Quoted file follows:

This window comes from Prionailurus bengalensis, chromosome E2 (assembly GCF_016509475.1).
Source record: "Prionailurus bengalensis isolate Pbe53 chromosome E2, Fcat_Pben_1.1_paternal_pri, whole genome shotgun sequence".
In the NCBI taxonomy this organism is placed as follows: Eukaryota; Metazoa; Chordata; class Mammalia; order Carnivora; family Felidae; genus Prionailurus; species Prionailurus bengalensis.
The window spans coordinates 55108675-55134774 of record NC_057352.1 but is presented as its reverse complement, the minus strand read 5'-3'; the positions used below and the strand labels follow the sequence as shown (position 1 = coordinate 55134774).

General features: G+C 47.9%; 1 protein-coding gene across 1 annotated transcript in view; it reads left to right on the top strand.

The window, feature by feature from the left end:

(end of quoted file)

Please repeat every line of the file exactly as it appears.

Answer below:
This window comes from Prionailurus bengalensis, chromosome E2 (assembly GCF_016509475.1).
Source record: "Prionailurus bengalensis isolate Pbe53 chromosome E2, Fcat_Pben_1.1_paternal_pri, whole genome shotgun sequence".
In the NCBI taxonomy this organism is placed as follows: Eukaryota; Metazoa; Chordata; class Mammalia; order Carnivora; family Felidae; genus Prionailurus; species Prionailurus bengalensis.
The window spans coordinates 55108675-55134774 of record NC_057352.1 but is presented as its reverse complement, the minus strand read 5'-3'; the positions used below and the strand labels follow the sequence as shown (position 1 = coordinate 55134774).

General features: G+C 47.9%; 1 protein-coding gene across 1 annotated transcript in view; it reads left to right on the top strand.

The window, feature by feature from the left end: